Sherie Randoph `84

A native of New Haven, Sherie Randolph was excited when she learned that her good friends and their children (her godchildren) were moving to her hometown. But it wasn’t until a few months of spying a familiar plaid and familiar school surroundings on social media that she realized that her goddaughter was attending St. Thomas’s Day School, her alma mater. After 35 years, she quickly became reconnected.

Having attended St. Thomas’s from Junior Kindergarten through fifth grade, Sherie mostly remembers playing outside on the playground, the reading nook (now the makerspace), Christmas caroling, friendships and events such as Field Day. She even remembers the particular smell of St. Thomas’s, “the smell of my childhood” – what she recalls as a mix of orange and spice and often tries to replicate in her own kitchen for her son. This seems on point as St. Thomas’s was and continues to be a place that preserves childhood.

The seriousness began for Sherie in middle school and high school where she put in time and hard work to start on her path to success. It was as an undergrad at Spelman College where she fell in love with history. Sherie then went on to Harvard University Graduate School of Education and New York University ultimately receiving her PhD in American History.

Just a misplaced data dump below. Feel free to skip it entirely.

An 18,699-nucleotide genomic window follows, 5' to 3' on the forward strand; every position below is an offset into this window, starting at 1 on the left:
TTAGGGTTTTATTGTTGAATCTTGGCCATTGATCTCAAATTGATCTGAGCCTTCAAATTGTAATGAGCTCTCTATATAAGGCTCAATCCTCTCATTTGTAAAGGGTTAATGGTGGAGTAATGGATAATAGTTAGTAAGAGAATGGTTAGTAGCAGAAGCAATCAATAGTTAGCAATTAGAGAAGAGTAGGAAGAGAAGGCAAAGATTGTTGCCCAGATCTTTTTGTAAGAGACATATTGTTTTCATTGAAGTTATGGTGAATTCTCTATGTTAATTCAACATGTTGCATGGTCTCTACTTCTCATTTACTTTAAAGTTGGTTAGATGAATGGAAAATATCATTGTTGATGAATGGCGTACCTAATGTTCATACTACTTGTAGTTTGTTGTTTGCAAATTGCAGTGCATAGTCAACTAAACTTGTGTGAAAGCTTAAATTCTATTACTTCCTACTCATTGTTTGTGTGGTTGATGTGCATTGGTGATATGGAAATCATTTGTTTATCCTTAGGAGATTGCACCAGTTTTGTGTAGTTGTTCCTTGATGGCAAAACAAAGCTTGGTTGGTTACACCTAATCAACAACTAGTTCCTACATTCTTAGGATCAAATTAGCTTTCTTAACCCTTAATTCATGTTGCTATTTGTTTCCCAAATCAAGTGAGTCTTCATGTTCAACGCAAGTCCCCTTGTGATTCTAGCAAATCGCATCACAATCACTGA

Today, Sherie is an accomplished professor, author and historian. She is currently an associate professor of history at the Georgia Institute of Technology where she teaches courses on social movements, black feminist theory, gender, race and incarceration, Black Power, African American history and women’s history. She is the founder of the Black Feminist Think Tank, which creates programs that support the work of Black feminists and she is the author of Florynce “Flo” Kennedy: The Life of a Black Feminist Radical. Her second book“Free Them All”: African American Women Political Exiles in Cuba is in the works.

St. Thomas’s is a school that promotes and nurtures social activism. Our students believe their work is to make the world a better place and are encouraged to research, promote and fight for the causes they believe in. Sherie is a role model for our students  – her work is inspiring and influential, and every day she helps make this a better world. To learn more about Sherie, please visit her website (or just Google her!) at